Asha Prihar

Christa Donner and Andrew Yang — multidisciplinary artists who focus on art that relates to people’s relationships with the natural world — will be Yale-NUS’s inaugural artists-in-residence.

The Singapore-based liberal arts college announced the program in a January press release. According to the press release, the program will last three years, with five additional artists joining incrementally until the end of its run in 2022. Among the program’s goals is to encourage engagement between the artists and the community to cultivate a vibrant arts community in Singapore. The college intends to feature artists who work in a variety of disciplines ranging from film and installation art to theater and photography. Donner and Yang, who practice a variety of media, plan on collaborating extensively in their work in addition to co-teaching a course at the college.

“At Yale-NUS, we are investigating the garden as a cultural form through two lenses: the Chinese Scholar’s Garden and its contemplative power as a place of individual imagination, where the relationships between human and more-than-human realms are pictured in a classical sense, and community gardens as sites of everyday interpersonal and interspecies intimacy created through the cultivation gardens as small ecosystems,” Donner and Yang wrote in an email to the News. “Singapore is an ideal place to do this, since the entire country has been developed as [a] city-in-a-garden in its own right.”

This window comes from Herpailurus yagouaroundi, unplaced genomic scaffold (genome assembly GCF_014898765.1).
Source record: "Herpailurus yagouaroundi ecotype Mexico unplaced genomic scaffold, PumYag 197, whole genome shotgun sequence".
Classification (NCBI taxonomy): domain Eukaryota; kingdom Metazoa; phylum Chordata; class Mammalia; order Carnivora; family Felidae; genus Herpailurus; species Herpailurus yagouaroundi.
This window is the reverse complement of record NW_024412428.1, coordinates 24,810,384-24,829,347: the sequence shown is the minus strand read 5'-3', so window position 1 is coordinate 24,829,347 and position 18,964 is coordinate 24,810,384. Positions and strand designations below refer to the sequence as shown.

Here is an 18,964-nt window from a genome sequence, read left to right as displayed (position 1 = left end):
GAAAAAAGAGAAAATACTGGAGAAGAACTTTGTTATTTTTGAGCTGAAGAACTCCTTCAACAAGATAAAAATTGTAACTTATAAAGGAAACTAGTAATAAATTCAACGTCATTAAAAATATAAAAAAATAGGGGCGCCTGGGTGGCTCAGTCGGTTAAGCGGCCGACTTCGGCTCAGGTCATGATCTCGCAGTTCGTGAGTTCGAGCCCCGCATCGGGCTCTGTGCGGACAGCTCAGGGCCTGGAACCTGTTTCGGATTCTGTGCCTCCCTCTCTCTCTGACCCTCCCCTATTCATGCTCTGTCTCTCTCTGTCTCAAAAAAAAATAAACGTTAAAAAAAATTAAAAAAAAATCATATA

In the past, they have worked on projects that merge their interests in biology and interview-based zines.

The pair wrote in their email that there is an “urgent need and opportunity” for humans to reconsider their relationships with the environment, given current threats like climate change and mass extinctions. They added that the visual arts allow for observers to engage ecology and the environment, a concept they hope to explore through gardens.

Yale-NUS Dean of Faculty Jeannette Ickovics was quoted in the press release saying that the college believes in innovating to benefit students and Singapore through new means of exploration.

Donner and Yang added that artists pursue positions like theirs at Yale-NUS for the opportunity to explore creative work that would not otherwise emerge. They hope to activate awareness of “extraordinary things” that day-to-day life relegates to the background. In doing so, they hope to further interrogate the relationship between humans and their environment.

Vice Provost for Global Strategy Pericles Lewis, who served as the school’s first president from 2012–17, emphasized the importance of the arts in the Yale-NUS curriculum.

“The art studios, dance studios, maker spaces, performance hall and music practice rooms all provide great support for the arts, and I have been delighted to see how Yale-NUS has engaged both Singaporean and international artists in working with students across the campus,” Lewis said.

Yale-NUS plans on welcoming its next round of artists-in-residence this August.

John Besche | john.besche@yale.edu